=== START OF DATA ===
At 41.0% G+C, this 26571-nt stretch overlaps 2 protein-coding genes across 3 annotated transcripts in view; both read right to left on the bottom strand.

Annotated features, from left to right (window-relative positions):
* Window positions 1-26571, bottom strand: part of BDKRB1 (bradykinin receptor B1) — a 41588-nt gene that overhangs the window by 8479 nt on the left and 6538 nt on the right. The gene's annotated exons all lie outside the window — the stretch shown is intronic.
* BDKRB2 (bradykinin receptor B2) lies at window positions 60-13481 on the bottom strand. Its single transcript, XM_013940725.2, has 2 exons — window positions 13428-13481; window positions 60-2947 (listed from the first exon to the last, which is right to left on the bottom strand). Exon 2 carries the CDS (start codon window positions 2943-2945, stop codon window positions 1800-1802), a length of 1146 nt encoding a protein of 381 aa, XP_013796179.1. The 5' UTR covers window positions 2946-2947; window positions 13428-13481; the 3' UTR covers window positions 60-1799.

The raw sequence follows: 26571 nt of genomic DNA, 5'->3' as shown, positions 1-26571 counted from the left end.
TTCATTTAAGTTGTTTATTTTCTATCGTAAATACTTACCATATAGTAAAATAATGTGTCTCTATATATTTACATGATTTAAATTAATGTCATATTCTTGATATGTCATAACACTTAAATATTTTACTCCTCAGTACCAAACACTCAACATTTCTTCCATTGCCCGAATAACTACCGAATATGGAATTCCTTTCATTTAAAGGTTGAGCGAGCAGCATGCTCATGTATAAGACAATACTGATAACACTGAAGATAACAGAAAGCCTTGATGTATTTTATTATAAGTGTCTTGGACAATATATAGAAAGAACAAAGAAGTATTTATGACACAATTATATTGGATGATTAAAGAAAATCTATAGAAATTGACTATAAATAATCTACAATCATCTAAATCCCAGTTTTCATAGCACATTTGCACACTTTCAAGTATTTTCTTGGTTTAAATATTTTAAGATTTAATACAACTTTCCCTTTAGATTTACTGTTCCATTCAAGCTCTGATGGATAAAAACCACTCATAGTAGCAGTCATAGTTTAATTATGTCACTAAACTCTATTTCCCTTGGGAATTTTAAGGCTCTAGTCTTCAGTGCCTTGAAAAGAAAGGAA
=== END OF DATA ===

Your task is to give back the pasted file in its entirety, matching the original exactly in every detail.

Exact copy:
At 41.0% G+C, this 26571-nt stretch overlaps 2 protein-coding genes across 3 annotated transcripts in view; both read right to left on the bottom strand.

Annotated features, from left to right (window-relative positions):
* Window positions 1-26571, bottom strand: part of BDKRB1 (bradykinin receptor B1) — a 41588-nt gene that overhangs the window by 8479 nt on the left and 6538 nt on the right. The gene's annotated exons all lie outside the window — the stretch shown is intronic.
* BDKRB2 (bradykinin receptor B2) lies at window positions 60-13481 on the bottom strand. Its single transcript, XM_013940725.2, has 2 exons — window positions 13428-13481; window positions 60-2947 (listed from the first exon to the last, which is right to left on the bottom strand). Exon 2 carries the CDS (start codon window positions 2943-2945, stop codon window positions 1800-1802), a length of 1146 nt encoding a protein of 381 aa, XP_013796179.1. The 5' UTR covers window positions 2946-2947; window positions 13428-13481; the 3' UTR covers window positions 60-1799.

The raw sequence follows: 26571 nt of genomic DNA, 5'->3' as shown, positions 1-26571 counted from the left end.
TTCATTTAAGTTGTTTATTTTCTATCGTAAATACTTACCATATAGTAAAATAATGTGTCTCTATATATTTACATGATTTAAATTAATGTCATATTCTTGATATGTCATAACACTTAAATATTTTACTCCTCAGTACCAAACACTCAACATTTCTTCCATTGCCCGAATAACTACCGAATATGGAATTCCTTTCATTTAAAGGTTGAGCGAGCAGCATGCTCATGTATAAGACAATACTGATAACACTGAAGATAACAGAAAGCCTTGATGTATTTTATTATAAGTGTCTTGGACAATATATAGAAAGAACAAAGAAGTATTTATGACACAATTATATTGGATGATTAAAGAAAATCTATAGAAATTGACTATAAATAATCTACAATCATCTAAATCCCAGTTTTCATAGCACATTTGCACACTTTCAAGTATTTTCTTGGTTTAAATATTTTAAGATTTAATACAACTTTCCCTTTAGATTTACTGTTCCATTCAAGCTCTGATGGATAAAAACCACTCATAGTAGCAGTCATAGTTTAATTATGTCACTAAACTCTATTTCCCTTGGGAATTTTAAGGCTCTAGTCTTCAGTGCCTTGAAAAGAAAGGAA